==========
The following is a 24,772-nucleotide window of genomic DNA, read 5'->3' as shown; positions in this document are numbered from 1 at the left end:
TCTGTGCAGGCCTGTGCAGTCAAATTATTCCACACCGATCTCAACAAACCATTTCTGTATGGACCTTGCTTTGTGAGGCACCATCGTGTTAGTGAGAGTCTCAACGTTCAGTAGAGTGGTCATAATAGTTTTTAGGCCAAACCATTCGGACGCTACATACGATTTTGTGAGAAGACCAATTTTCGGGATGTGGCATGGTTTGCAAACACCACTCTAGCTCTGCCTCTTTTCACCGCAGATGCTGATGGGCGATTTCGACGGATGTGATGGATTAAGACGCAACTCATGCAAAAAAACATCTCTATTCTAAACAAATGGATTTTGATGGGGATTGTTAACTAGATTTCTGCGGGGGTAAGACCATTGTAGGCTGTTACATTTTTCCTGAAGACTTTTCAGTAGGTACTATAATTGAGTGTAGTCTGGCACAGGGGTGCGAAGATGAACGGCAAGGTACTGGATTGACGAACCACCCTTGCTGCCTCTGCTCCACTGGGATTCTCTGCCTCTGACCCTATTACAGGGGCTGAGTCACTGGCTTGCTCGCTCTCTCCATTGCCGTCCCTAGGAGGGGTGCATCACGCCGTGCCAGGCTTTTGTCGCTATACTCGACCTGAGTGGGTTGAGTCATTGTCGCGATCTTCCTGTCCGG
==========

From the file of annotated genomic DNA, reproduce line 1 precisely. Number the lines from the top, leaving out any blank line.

The following is a 24,772-nucleotide window of genomic DNA, read 5'->3' as shown; positions in this document are numbered from 1 at the left end: